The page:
Rebecca Lakey loves her heels.
High heels. Kitten heels. Tar Heels.
Her love for those things runs so deep that Lakey and her boyfriend and business partner Demian Dellinger started Fan Feet, a Garner-based, online shoe company that designs and sells licensed collegiate pumps, booties and peep-toe shoes for women.
The idea for the company came about six years ago when Dellinger was kidding Lakey about her shoes and asked why she didn’t have a pair of heels to represent her alma mater, the University of North Carolina at Chapel Hill.
“‘Why don’t you have any Carolina high heels?’ Literally, that was the question,” Dellinger said. “And that changed everything. ... So I just put it on a list of ideas and didn’t do anything with it for a while.”
In 2010, Dellinger, a Davidson College graduate with a background in database administration and fundraising, was looking for a project.
He pulled out that list and started to research shoes. He couldn’t find another company that was producing what he wanted to create.
So Dellinger, 37, and Lakey, 35, spent the next year lining up a manufacturer and getting licensing from schools. And in the fall of 2011, they started taking orders.
The first shoe, the Hokie Heel – a burnt orange, patent-leather pump with a four-and-a-half inch maroon heel and a silver Virginia Tech logo – shipped in March 2012.
A friend of the couple, a Virginia Tech grad, persuaded them to launch their line with the Hokies. To gauge interest, Dellinger and Lakey took a sample shoe to the school’s 2011 homecoming tailgate in Blacksburg, Va. With the help of their friend, word of the Hokie Heel spread.
That pump, which is Fan Feet’s biggest seller at about 400 pairs, led to commitments from other schools. The company now produces shoes that represent about 15 universities, including N.C. State, North Carolina A&T, East Carolina, Appalachian State, Alabama, Purdue, Davidson and, of course, UNC-Chapel Hill.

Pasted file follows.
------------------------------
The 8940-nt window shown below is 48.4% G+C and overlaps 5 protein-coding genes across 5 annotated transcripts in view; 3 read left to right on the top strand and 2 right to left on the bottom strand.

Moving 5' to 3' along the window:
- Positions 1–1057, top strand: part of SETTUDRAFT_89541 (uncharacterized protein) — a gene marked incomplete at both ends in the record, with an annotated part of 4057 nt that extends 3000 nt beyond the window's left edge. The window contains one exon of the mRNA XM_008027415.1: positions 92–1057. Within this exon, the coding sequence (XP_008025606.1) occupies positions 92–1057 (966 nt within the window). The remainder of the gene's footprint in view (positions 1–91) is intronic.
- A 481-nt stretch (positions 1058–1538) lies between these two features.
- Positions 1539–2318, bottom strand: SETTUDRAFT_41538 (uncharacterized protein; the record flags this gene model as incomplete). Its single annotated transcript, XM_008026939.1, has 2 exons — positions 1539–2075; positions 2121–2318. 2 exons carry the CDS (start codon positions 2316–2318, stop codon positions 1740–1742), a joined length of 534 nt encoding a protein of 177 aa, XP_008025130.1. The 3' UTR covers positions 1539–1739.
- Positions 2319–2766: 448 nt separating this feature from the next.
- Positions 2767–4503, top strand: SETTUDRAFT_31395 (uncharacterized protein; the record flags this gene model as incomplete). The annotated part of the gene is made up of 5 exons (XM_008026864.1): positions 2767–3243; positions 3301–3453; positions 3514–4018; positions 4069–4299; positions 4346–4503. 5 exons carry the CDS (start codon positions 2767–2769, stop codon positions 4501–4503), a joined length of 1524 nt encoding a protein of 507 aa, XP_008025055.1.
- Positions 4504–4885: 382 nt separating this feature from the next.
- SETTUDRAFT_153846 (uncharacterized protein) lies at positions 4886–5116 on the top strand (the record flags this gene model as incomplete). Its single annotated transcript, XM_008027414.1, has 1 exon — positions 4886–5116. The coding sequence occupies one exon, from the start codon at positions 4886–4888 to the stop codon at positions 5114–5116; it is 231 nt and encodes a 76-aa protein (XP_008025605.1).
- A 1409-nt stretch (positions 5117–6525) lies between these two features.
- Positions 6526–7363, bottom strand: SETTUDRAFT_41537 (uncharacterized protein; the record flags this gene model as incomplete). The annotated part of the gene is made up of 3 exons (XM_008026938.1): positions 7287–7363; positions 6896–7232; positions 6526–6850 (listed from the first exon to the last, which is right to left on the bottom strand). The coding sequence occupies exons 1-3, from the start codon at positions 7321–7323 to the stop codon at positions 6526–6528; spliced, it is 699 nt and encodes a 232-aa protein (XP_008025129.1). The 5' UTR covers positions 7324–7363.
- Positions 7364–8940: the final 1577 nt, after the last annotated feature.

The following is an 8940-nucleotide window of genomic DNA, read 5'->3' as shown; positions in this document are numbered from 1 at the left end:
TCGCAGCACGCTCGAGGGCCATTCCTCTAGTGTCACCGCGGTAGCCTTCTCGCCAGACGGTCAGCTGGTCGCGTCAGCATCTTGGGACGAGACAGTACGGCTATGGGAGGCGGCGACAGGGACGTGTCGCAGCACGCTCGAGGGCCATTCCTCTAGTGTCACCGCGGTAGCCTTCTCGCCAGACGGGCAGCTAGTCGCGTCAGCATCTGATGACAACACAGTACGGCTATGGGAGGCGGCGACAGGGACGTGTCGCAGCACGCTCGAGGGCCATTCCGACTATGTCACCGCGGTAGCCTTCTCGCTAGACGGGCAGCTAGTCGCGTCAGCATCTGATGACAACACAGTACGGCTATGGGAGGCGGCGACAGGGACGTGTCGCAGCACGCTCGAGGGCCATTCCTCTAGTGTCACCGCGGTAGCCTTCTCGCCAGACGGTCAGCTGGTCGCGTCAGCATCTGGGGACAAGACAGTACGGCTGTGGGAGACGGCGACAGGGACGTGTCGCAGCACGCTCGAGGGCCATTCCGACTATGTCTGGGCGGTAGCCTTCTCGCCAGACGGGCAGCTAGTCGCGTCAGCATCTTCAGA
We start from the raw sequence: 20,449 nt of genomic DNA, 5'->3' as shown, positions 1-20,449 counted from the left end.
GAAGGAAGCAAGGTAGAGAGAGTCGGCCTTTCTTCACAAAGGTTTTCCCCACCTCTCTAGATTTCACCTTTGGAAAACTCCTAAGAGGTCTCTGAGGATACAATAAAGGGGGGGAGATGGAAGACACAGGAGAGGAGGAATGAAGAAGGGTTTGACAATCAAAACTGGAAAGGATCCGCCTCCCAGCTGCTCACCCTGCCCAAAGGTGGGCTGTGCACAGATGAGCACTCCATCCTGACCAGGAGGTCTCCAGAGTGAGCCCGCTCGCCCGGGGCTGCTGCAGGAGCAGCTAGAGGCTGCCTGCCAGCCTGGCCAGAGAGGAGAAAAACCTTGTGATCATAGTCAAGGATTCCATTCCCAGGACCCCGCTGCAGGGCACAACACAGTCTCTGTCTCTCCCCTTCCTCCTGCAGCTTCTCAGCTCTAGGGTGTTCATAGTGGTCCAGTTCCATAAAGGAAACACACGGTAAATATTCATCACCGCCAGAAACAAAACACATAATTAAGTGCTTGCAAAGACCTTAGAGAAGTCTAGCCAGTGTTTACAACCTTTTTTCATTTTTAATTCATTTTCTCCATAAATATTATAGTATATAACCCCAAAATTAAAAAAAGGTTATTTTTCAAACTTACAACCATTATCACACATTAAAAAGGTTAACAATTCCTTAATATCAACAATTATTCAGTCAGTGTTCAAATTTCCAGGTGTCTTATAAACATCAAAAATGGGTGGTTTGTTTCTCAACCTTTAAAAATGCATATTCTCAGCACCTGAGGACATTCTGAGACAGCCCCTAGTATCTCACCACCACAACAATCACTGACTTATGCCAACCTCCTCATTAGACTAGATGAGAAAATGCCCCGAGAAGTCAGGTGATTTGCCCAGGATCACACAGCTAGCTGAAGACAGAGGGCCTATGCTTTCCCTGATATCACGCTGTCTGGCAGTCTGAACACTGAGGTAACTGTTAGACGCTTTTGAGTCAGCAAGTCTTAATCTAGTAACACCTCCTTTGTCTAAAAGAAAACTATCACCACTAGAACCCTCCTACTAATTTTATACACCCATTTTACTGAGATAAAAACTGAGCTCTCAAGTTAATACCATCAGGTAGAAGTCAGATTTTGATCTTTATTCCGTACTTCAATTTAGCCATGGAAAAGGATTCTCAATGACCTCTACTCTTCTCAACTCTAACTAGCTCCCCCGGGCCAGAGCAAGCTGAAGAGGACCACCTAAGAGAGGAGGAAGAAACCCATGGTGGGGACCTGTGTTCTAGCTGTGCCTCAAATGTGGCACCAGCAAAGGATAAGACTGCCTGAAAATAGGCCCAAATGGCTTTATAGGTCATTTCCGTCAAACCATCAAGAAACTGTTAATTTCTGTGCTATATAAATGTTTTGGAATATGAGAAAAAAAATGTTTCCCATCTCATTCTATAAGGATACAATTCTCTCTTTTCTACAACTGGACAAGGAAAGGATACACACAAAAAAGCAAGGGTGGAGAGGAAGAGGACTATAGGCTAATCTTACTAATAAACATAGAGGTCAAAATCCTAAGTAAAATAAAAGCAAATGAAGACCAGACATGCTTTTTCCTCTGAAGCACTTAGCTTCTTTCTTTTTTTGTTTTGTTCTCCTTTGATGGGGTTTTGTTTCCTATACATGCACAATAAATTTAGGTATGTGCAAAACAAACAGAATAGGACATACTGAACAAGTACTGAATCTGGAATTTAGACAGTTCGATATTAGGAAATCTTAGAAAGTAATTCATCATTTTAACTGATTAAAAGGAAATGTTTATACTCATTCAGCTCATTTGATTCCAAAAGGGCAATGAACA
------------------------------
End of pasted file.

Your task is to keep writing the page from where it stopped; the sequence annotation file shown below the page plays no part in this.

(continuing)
Adding new schools isn’t easy. Dellinger and Lakey have to go through a sometimes pricey, sometimes lengthy application and licensing process. Prepaid royalties can cost anywhere from about $100 for small schools to about $2,500 to $5,000 for larger ones, Dellinger said. The couple also pays royalties to the schools on each pair they sell, and schools get to approve the shoe designs.
With input from Lakey, Dellinger designs each patent-leather shoe, taking into account details such as glittery bottoms, the shape of the universities’ logos and school colors.
“The most important part of the shoe is the right color. That school color,” Lakey said.
Since the launch of the Hokie Heel, Dellinger and Lakey have added booties, which are ankle boots with school logos incorporated into the body of the shoe, four-inch peep-toe heels and two-inch kitten heels that are similar in design to their original shoe.
“He told me he was going to put Yosef on that (Appalachian State) booty and I was like, ‘Really? Yosef? Are you sure?’ But it is so beautiful,” Lakey said of the shoe with the App State mascot.
Local celebrities, including former N.C. State women’s basketball coach Kellie Harper, Hall of Fame UNC basketball coach Sylvia Hatchell and Arlie Honeycutt, the Garner resident and 2012 Ms. North Carolina, have been spotted wearing their school’s heels, Dellinger and Lakey said.
The couple hopes to build on that exposure. They plan to eventually add a flat and possibly a store front.
But their biggest decision might involve making nice with a Heel lover’s greatest rival – Duke.
“There’s no Duke,” Lakey said. “Well, it’s a long story. It started off as a joke because I am a Carolina grad. We might have to bite it and do them eventually. But it would actually be a pretty shoe regardless.”
The Charlotte Observer welcomes your comments on news of the day. The more voices engaged in conversation, the better for us all, but do keep it civil. Please refrain from profanity, obscenity, spam, name-calling or attacking others for their views.
Have a news tip? You can send it to a local news editor; email firstname.lastname@example.org to send us your tip - or - consider joining the Public Insight Network and become a source for The Charlotte Observer.Read moreRead less